What is Direct Instruction?

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  • Written By: Mary McMahon
  • Edited By: Kristen Osborne
  • Last Modified Date: 10 November 2019
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Direct instruction is an approach to teaching where an instructor provides a detailed and highly structured series of directions and lectures to students, rather than encouraging students to explore and grasp concepts on their own. The teacher interacts face to face with students, leading the class, and the class does not engage in work groups and other independent activities. Direct instruction can be very suitable to teaching certain kinds of topics, like mathematics and basic science.

In direct instruction, the teacher lectures the class to provide students with the basic building blocks of knowledge, and builds on those in a series of steps. One advantage to this teaching method is that it is very easy to set goals and measure progress. In a math class, teachers can define goals as mastery of specific concepts, and may test students to see if they understand the topics covered thus far to see if the students are learning.

Direct instruction relies on tools like lecture, repeating drills, demonstrations in front of the class, and homework to reinforce skills discussed in class. Interaction between students and exploration of topics through discussion sections and private inquiry is not a part of direct instruction. Students may choose to work independently outside the classroom environment in study groups, but this is not integrated into the teacher's approach in the classroom.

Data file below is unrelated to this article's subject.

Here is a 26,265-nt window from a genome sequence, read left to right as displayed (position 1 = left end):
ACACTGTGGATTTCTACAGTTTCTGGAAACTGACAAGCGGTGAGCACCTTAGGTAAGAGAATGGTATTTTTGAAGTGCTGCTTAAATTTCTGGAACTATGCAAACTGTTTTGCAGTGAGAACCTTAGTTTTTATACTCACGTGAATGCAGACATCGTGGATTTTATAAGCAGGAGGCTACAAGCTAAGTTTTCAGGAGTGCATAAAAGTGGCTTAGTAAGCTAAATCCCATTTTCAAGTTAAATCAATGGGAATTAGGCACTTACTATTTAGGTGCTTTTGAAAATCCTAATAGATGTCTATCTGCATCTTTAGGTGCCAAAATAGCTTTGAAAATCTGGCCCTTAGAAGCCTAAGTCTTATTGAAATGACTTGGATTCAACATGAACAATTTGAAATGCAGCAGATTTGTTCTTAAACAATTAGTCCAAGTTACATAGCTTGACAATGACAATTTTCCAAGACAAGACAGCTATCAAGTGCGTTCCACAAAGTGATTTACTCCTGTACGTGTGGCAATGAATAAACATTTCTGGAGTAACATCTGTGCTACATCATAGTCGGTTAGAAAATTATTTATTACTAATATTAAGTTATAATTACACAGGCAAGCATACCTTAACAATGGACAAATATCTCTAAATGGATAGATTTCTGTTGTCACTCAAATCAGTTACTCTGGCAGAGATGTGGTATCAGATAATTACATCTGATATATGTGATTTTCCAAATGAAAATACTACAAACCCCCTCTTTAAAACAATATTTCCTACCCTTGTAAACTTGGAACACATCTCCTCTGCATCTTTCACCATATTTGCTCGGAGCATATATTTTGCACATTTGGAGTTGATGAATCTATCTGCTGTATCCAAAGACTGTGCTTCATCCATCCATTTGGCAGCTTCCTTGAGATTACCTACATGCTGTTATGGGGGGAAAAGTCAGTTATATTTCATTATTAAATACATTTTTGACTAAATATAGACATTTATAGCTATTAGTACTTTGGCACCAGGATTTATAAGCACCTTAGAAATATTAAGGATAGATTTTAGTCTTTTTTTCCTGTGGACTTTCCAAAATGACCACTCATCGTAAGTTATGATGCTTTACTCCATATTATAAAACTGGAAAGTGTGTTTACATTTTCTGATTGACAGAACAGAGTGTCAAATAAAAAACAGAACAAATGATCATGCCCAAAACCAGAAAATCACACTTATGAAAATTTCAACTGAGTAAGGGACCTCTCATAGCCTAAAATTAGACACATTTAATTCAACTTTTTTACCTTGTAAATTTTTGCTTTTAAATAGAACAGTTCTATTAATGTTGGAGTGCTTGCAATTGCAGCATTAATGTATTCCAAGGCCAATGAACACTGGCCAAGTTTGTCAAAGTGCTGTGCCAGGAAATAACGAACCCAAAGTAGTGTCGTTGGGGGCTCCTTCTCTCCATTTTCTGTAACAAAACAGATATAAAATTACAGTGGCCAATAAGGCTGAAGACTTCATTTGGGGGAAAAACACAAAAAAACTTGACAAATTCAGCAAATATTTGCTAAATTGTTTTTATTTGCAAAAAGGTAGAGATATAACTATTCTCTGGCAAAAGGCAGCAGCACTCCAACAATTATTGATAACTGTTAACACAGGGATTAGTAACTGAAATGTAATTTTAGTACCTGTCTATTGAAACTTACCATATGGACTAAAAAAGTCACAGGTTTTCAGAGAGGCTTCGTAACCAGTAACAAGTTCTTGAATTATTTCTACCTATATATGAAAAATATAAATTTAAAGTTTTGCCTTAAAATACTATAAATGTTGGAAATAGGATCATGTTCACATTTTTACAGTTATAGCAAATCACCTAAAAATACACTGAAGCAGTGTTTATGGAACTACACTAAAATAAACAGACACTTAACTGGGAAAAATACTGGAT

This method is very systematic, relying on a tight script and very focused goals. For some kinds of learning, it is less appropriate. For example, in a history class, teachers may want students to explore historical topics and think about social issues and attitudes when evaluating historical events. Students may learn more from the material if they have access to discussions and other opportunities to probe into the events they learn about. Topics like math, where teachers want students to understand a series of concepts, can often be covered very well through direct instruction.

Educators may choose to use a combination of instruction techniques to reach their students, tailoring the approach to the class and the topic. Most teachers learn about different approaches to pedagogy while they receive their training, including an assortment of direct instruction methods. School districts may place an emphasis on a particular type of teaching, expecting their personnel to use that method in their work. Schools for at-risk youth, who often have difficulty focusing and completing tasks, may rely on direct instruction to provide very clear structure in the classroom with the goal of making it easier for students to succeed.


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